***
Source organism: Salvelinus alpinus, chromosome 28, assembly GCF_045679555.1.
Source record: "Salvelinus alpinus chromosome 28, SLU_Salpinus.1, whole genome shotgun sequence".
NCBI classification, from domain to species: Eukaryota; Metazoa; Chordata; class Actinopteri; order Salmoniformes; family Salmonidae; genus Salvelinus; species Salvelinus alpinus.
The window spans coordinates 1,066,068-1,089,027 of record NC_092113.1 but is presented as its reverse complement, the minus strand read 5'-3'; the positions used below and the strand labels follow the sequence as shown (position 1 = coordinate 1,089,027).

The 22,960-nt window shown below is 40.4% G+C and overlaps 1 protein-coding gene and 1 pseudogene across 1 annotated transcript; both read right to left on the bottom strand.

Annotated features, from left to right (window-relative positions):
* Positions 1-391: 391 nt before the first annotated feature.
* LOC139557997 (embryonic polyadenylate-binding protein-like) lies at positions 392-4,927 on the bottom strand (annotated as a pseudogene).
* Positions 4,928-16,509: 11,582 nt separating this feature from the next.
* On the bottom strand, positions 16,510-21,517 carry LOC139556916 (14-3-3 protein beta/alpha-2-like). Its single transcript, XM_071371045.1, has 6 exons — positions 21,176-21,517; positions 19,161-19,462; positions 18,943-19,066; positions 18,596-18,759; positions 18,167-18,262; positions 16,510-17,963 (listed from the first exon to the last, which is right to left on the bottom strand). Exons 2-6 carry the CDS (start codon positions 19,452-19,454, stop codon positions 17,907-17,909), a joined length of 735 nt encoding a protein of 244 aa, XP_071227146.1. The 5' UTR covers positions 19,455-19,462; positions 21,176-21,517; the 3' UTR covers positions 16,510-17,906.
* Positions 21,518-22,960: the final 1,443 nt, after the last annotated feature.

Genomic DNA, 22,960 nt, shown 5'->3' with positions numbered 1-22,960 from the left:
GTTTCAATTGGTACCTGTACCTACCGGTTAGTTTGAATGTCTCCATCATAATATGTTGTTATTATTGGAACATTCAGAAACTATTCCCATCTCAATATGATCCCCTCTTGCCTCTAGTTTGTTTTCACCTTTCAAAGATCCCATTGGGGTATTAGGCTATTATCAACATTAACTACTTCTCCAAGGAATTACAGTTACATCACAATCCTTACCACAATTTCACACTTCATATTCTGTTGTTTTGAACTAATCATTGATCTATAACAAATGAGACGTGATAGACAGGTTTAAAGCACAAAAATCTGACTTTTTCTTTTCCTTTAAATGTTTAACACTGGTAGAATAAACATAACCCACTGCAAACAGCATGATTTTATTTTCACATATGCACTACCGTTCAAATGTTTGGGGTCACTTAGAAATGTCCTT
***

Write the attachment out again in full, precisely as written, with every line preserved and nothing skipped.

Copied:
Source organism: Salvelinus alpinus, chromosome 28, assembly GCF_045679555.1.
Source record: "Salvelinus alpinus chromosome 28, SLU_Salpinus.1, whole genome shotgun sequence".
NCBI classification, from domain to species: Eukaryota; Metazoa; Chordata; class Actinopteri; order Salmoniformes; family Salmonidae; genus Salvelinus; species Salvelinus alpinus.
The window spans coordinates 1,066,068-1,089,027 of record NC_092113.1 but is presented as its reverse complement, the minus strand read 5'-3'; the positions used below and the strand labels follow the sequence as shown (position 1 = coordinate 1,089,027).

The 22,960-nt window shown below is 40.4% G+C and overlaps 1 protein-coding gene and 1 pseudogene across 1 annotated transcript; both read right to left on the bottom strand.

Annotated features, from left to right (window-relative positions):
* Positions 1-391: 391 nt before the first annotated feature.
* LOC139557997 (embryonic polyadenylate-binding protein-like) lies at positions 392-4,927 on the bottom strand (annotated as a pseudogene).
* Positions 4,928-16,509: 11,582 nt separating this feature from the next.
* On the bottom strand, positions 16,510-21,517 carry LOC139556916 (14-3-3 protein beta/alpha-2-like). Its single transcript, XM_071371045.1, has 6 exons — positions 21,176-21,517; positions 19,161-19,462; positions 18,943-19,066; positions 18,596-18,759; positions 18,167-18,262; positions 16,510-17,963 (listed from the first exon to the last, which is right to left on the bottom strand). Exons 2-6 carry the CDS (start codon positions 19,452-19,454, stop codon positions 17,907-17,909), a joined length of 735 nt encoding a protein of 244 aa, XP_071227146.1. The 5' UTR covers positions 19,455-19,462; positions 21,176-21,517; the 3' UTR covers positions 16,510-17,906.
* Positions 21,518-22,960: the final 1,443 nt, after the last annotated feature.

Genomic DNA, 22,960 nt, shown 5'->3' with positions numbered 1-22,960 from the left:
GTTTCAATTGGTACCTGTACCTACCGGTTAGTTTGAATGTCTCCATCATAATATGTTGTTATTATTGGAACATTCAGAAACTATTCCCATCTCAATATGATCCCCTCTTGCCTCTAGTTTGTTTTCACCTTTCAAAGATCCCATTGGGGTATTAGGCTATTATCAACATTAACTACTTCTCCAAGGAATTACAGTTACATCACAATCCTTACCACAATTTCACACTTCATATTCTGTTGTTTTGAACTAATCATTGATCTATAACAAATGAGACGTGATAGACAGGTTTAAAGCACAAAAATCTGACTTTTTCTTTTCCTTTAAATGTTTAACACTGGTAGAATAAACATAACCCACTGCAAACAGCATGATTTTATTTTCACATATGCACTACCGTTCAAATGTTTGGGGTCACTTAGAAATGTCCTT